The exhibit process: One conservator’s education

Nancy Davis


In May 1988, the Rochester Museum and Science Center (RMSC) opened a new permanent exhibit entitled “At the Western Door” which chronicles the Seneca Iroquois and the Europeans who came to western New York first as traders and later as settlers. This paper will explain the conservator’s role in planning and installing this exhibit, as well as the conservation project undertaken to conserve and document the two thousand archaeological, ethnographic and historic artifacts displayed. Both the successful and more troublesome aspects of the exhibit process will be reviewed.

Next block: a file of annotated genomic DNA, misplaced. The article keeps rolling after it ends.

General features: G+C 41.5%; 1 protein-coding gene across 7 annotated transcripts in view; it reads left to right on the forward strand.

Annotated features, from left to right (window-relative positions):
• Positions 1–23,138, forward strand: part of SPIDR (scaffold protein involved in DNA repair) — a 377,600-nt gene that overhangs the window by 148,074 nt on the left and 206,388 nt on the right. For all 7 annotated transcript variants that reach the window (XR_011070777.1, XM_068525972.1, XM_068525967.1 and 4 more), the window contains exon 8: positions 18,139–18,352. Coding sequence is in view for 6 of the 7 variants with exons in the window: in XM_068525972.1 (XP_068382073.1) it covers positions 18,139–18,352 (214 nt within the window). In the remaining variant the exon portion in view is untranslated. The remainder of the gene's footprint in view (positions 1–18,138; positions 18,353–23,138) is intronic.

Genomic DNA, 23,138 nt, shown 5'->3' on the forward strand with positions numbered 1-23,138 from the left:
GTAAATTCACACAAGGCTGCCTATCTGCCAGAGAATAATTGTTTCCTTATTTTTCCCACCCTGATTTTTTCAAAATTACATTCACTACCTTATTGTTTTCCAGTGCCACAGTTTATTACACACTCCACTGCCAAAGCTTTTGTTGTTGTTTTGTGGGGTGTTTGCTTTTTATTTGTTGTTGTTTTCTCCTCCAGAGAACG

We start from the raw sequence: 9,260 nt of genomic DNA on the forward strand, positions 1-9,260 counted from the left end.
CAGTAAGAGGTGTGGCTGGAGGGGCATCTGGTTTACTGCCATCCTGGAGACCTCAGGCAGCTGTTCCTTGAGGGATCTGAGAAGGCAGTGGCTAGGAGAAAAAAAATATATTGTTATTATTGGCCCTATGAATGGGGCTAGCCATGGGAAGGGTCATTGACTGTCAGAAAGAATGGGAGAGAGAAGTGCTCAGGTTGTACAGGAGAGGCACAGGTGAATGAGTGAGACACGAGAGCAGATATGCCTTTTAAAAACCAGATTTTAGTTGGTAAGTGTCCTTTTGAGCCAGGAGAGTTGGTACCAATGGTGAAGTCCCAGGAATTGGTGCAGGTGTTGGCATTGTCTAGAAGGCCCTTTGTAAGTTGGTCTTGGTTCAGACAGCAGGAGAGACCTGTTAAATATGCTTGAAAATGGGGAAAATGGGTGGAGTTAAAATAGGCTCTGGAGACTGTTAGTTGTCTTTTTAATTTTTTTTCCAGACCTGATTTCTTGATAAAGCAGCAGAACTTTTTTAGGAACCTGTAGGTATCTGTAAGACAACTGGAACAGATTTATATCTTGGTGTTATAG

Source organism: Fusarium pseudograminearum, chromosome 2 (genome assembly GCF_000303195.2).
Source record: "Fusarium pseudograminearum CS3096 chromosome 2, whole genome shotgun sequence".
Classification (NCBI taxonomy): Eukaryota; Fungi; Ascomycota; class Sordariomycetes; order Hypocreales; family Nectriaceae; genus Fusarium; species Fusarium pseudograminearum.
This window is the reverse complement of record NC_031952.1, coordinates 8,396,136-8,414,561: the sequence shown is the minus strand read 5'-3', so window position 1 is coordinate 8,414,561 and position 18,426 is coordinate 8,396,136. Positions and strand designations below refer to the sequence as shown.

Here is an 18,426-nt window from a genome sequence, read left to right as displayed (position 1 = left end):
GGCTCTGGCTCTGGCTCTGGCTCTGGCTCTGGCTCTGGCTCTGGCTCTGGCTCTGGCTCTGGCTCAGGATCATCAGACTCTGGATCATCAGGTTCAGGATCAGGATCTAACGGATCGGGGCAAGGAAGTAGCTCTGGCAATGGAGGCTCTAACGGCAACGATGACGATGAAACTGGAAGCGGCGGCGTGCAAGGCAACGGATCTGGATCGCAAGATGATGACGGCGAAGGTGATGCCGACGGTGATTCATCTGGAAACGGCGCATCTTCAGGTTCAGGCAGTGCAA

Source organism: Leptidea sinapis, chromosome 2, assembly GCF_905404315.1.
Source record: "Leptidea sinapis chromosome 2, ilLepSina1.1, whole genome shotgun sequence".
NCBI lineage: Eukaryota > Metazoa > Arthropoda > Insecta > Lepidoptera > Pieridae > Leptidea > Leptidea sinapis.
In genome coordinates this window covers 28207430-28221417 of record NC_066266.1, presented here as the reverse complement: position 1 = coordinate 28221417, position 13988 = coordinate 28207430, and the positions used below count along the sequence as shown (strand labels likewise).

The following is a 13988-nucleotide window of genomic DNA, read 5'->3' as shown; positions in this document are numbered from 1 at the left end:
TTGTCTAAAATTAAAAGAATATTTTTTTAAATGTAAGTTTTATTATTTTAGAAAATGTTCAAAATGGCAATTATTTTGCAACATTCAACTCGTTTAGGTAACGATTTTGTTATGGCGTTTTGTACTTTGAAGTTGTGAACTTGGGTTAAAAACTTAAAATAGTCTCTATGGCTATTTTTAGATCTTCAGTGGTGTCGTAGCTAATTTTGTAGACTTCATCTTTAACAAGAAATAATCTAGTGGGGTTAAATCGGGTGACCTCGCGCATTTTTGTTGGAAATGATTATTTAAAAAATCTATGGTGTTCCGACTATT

The exhibit was organized by a RMSC planning coordinator using staff and consultants for script writing and interpretive elements. The conservator’s involvement in the exhibit process occurred over a thirty month period. Although the conservator was included in some preliminary planning, conservation concerns had to be addressed through the planning coordinator. Communication problems caused by indirect access argue for a more direct dialogue between the conservator and designer.

In total, over twelve hundred artifacts were treated by the conservator, conservation graduate students, a private ethnographic conservator and volunteers. The work was funded by an Institute for Museum Services Conservation Grant and the museum operating budget. Premounts used to support fragile archaeological and ethnographic materials were constructed for over one hundred objects. A project to train volunteers to write condition reports on objects not treated proved very helpful.

1989 | Cincinnati